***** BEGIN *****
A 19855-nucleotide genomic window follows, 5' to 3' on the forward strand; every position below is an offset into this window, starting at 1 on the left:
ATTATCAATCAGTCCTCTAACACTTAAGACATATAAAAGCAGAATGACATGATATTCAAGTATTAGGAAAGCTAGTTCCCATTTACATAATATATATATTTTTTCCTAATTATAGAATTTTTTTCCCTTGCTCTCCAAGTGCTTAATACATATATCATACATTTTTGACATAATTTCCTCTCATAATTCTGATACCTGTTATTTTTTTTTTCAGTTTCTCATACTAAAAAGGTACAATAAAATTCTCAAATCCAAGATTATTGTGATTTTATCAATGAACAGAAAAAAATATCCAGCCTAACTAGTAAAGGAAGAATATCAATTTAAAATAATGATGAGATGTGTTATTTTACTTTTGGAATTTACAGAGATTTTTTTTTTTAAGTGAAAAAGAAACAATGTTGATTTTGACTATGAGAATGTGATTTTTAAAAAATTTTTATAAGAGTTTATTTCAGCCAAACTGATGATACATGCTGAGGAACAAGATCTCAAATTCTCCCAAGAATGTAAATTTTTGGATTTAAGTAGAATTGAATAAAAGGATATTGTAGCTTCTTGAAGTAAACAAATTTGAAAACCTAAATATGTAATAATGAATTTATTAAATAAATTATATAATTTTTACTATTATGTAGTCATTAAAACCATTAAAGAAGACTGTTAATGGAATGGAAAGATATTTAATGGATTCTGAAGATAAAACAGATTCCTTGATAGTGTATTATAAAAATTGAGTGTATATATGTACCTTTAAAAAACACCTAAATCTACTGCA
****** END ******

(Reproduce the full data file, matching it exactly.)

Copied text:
A 19855-nucleotide genomic window follows, 5' to 3' on the forward strand; every position below is an offset into this window, starting at 1 on the left:
ATTATCAATCAGTCCTCTAACACTTAAGACATATAAAAGCAGAATGACATGATATTCAAGTATTAGGAAAGCTAGTTCCCATTTACATAATATATATATTTTTTCCTAATTATAGAATTTTTTTCCCTTGCTCTCCAAGTGCTTAATACATATATCATACATTTTTGACATAATTTCCTCTCATAATTCTGATACCTGTTATTTTTTTTTTCAGTTTCTCATACTAAAAAGGTACAATAAAATTCTCAAATCCAAGATTATTGTGATTTTATCAATGAACAGAAAAAAATATCCAGCCTAACTAGTAAAGGAAGAATATCAATTTAAAATAATGATGAGATGTGTTATTTTACTTTTGGAATTTACAGAGATTTTTTTTTTTAAGTGAAAAAGAAACAATGTTGATTTTGACTATGAGAATGTGATTTTTAAAAAATTTTTATAAGAGTTTATTTCAGCCAAACTGATGATACATGCTGAGGAACAAGATCTCAAATTCTCCCAAGAATGTAAATTTTTGGATTTAAGTAGAATTGAATAAAAGGATATTGTAGCTTCTTGAAGTAAACAAATTTGAAAACCTAAATATGTAATAATGAATTTATTAAATAAATTATATAATTTTTACTATTATGTAGTCATTAAAACCATTAAAGAAGACTGTTAATGGAATGGAAAGATATTTAATGGATTCTGAAGATAAAACAGATTCCTTGATAGTGTATTATAAAAATTGAGTGTATATATGTACCTTTAAAAAACACCTAAATCTACTGCA